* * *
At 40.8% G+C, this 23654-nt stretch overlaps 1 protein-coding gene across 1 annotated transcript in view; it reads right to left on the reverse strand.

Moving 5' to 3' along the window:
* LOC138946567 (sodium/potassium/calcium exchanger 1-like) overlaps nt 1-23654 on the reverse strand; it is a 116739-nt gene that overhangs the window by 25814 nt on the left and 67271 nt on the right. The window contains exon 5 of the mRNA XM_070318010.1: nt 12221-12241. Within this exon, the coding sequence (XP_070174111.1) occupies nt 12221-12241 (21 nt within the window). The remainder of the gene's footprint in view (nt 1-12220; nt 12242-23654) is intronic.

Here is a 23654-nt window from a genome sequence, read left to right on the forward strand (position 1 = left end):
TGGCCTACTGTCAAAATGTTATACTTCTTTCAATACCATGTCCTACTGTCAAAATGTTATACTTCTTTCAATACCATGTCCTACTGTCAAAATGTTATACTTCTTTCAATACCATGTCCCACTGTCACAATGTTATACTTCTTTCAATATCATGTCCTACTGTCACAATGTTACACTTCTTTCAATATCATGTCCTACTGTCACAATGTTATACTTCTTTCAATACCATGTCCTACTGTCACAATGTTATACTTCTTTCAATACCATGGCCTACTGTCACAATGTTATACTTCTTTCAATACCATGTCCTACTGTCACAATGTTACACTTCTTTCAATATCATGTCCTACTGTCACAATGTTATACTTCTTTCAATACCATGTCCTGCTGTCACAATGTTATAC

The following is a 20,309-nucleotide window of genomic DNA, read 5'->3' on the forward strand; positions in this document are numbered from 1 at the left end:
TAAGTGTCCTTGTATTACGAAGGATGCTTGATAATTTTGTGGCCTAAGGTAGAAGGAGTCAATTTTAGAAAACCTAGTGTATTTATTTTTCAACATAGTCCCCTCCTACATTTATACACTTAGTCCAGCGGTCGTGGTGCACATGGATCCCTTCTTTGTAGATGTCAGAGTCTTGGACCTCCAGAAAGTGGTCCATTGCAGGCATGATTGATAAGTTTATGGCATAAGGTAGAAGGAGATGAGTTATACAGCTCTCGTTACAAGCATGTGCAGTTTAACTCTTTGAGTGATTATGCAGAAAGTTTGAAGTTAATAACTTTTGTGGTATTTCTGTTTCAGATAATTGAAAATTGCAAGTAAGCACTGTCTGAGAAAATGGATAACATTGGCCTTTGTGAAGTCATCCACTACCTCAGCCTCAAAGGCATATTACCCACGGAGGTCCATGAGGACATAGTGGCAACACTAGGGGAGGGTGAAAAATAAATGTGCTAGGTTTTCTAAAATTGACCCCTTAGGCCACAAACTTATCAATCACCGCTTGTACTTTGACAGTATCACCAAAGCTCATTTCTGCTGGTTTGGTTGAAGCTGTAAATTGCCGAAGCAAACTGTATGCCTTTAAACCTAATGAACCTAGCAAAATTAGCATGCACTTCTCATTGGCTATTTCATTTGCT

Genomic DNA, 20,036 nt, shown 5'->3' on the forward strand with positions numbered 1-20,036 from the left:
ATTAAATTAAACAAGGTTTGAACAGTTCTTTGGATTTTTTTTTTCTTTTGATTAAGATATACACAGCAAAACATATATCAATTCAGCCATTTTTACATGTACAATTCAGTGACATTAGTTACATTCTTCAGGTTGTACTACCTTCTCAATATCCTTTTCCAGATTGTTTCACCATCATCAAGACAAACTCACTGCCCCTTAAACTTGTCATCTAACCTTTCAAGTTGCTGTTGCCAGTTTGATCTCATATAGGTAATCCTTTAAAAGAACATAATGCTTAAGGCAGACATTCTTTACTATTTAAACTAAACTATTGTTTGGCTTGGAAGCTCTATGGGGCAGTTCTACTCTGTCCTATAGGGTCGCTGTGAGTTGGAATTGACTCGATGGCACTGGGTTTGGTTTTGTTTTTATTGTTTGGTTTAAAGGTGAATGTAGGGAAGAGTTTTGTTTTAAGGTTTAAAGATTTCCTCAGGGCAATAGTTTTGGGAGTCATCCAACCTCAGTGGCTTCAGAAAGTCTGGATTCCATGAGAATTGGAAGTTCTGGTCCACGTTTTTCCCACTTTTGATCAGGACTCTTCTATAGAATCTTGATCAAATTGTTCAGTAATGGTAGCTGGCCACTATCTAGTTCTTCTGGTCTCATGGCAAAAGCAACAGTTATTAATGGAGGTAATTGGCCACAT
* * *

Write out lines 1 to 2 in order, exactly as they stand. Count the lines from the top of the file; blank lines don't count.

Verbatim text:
At 40.8% G+C, this 23654-nt stretch overlaps 1 protein-coding gene across 1 annotated transcript in view; it reads right to left on the reverse strand.

Moving 5' to 3' along the window: